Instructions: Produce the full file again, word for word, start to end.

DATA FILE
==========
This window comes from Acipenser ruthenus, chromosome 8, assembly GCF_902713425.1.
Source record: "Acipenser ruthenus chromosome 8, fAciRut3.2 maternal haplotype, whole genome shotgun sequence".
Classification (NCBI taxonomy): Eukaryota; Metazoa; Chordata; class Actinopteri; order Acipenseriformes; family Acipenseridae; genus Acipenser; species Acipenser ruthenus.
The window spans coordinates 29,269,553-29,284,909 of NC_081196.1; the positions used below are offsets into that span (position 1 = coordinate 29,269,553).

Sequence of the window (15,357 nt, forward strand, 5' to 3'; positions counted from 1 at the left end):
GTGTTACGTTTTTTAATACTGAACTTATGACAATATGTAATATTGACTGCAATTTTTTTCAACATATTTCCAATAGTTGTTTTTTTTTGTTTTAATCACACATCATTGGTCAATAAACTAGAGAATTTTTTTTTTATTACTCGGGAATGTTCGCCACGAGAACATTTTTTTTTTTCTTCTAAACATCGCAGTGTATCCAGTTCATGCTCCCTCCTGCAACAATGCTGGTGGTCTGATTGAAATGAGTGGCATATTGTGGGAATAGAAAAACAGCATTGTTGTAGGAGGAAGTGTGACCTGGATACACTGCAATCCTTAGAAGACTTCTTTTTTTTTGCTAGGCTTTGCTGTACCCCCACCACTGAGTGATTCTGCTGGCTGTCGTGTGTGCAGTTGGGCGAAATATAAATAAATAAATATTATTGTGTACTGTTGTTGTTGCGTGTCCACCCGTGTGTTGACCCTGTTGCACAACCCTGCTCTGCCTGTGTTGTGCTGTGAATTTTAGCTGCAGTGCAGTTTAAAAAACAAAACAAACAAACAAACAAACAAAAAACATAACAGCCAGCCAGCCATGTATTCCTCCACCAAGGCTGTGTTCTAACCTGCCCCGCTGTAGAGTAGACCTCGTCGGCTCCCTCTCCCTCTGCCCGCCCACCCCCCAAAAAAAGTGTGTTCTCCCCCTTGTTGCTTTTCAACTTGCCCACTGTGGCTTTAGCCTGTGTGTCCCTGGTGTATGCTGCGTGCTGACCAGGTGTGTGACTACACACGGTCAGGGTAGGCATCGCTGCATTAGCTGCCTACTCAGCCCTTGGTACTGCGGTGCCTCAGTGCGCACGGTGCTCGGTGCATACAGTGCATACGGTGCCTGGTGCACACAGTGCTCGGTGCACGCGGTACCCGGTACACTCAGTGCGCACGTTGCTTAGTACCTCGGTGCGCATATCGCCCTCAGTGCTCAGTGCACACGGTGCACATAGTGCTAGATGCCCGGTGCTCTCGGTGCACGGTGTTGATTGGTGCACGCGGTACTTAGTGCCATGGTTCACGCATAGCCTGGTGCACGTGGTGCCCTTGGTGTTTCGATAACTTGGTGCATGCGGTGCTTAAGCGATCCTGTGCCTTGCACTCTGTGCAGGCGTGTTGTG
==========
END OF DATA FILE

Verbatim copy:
This window comes from Acipenser ruthenus, chromosome 8, assembly GCF_902713425.1.
Source record: "Acipenser ruthenus chromosome 8, fAciRut3.2 maternal haplotype, whole genome shotgun sequence".
Classification (NCBI taxonomy): Eukaryota; Metazoa; Chordata; class Actinopteri; order Acipenseriformes; family Acipenseridae; genus Acipenser; species Acipenser ruthenus.
The window spans coordinates 29,269,553-29,284,909 of NC_081196.1; the positions used below are offsets into that span (position 1 = coordinate 29,269,553).

Sequence of the window (15,357 nt, forward strand, 5' to 3'; positions counted from 1 at the left end):
GTGTTACGTTTTTTAATACTGAACTTATGACAATATGTAATATTGACTGCAATTTTTTTCAACATATTTCCAATAGTTGTTTTTTTTTGTTTTAATCACACATCATTGGTCAATAAACTAGAGAATTTTTTTTTTATTACTCGGGAATGTTCGCCACGAGAACATTTTTTTTTTTCTTCTAAACATCGCAGTGTATCCAGTTCATGCTCCCTCCTGCAACAATGCTGGTGGTCTGATTGAAATGAGTGGCATATTGTGGGAATAGAAAAACAGCATTGTTGTAGGAGGAAGTGTGACCTGGATACACTGCAATCCTTAGAAGACTTCTTTTTTTTTGCTAGGCTTTGCTGTACCCCCACCACTGAGTGATTCTGCTGGCTGTCGTGTGTGCAGTTGGGCGAAATATAAATAAATAAATATTATTGTGTACTGTTGTTGTTGCGTGTCCACCCGTGTGTTGACCCTGTTGCACAACCCTGCTCTGCCTGTGTTGTGCTGTGAATTTTAGCTGCAGTGCAGTTTAAAAAACAAAACAAACAAACAAACAAACAAAAAACATAACAGCCAGCCAGCCATGTATTCCTCCACCAAGGCTGTGTTCTAACCTGCCCCGCTGTAGAGTAGACCTCGTCGGCTCCCTCTCCCTCTGCCCGCCCACCCCCCAAAAAAAGTGTGTTCTCCCCCTTGTTGCTTTTCAACTTGCCCACTGTGGCTTTAGCCTGTGTGTCCCTGGTGTATGCTGCGTGCTGACCAGGTGTGTGACTACACACGGTCAGGGTAGGCATCGCTGCATTAGCTGCCTACTCAGCCCTTGGTACTGCGGTGCCTCAGTGCGCACGGTGCTCGGTGCATACAGTGCATACGGTGCCTGGTGCACACAGTGCTCGGTGCACGCGGTACCCGGTACACTCAGTGCGCACGTTGCTTAGTACCTCGGTGCGCATATCGCCCTCAGTGCTCAGTGCACACGGTGCACATAGTGCTAGATGCCCGGTGCTCTCGGTGCACGGTGTTGATTGGTGCACGCGGTACTTAGTGCCATGGTTCACGCATAGCCTGGTGCACGTGGTGCCCTTGGTGTTTCGATAACTTGGTGCATGCGGTGCTTAAGCGATCCTGTGCCTTGCACTCTGTGCAGGCGTGTTGTG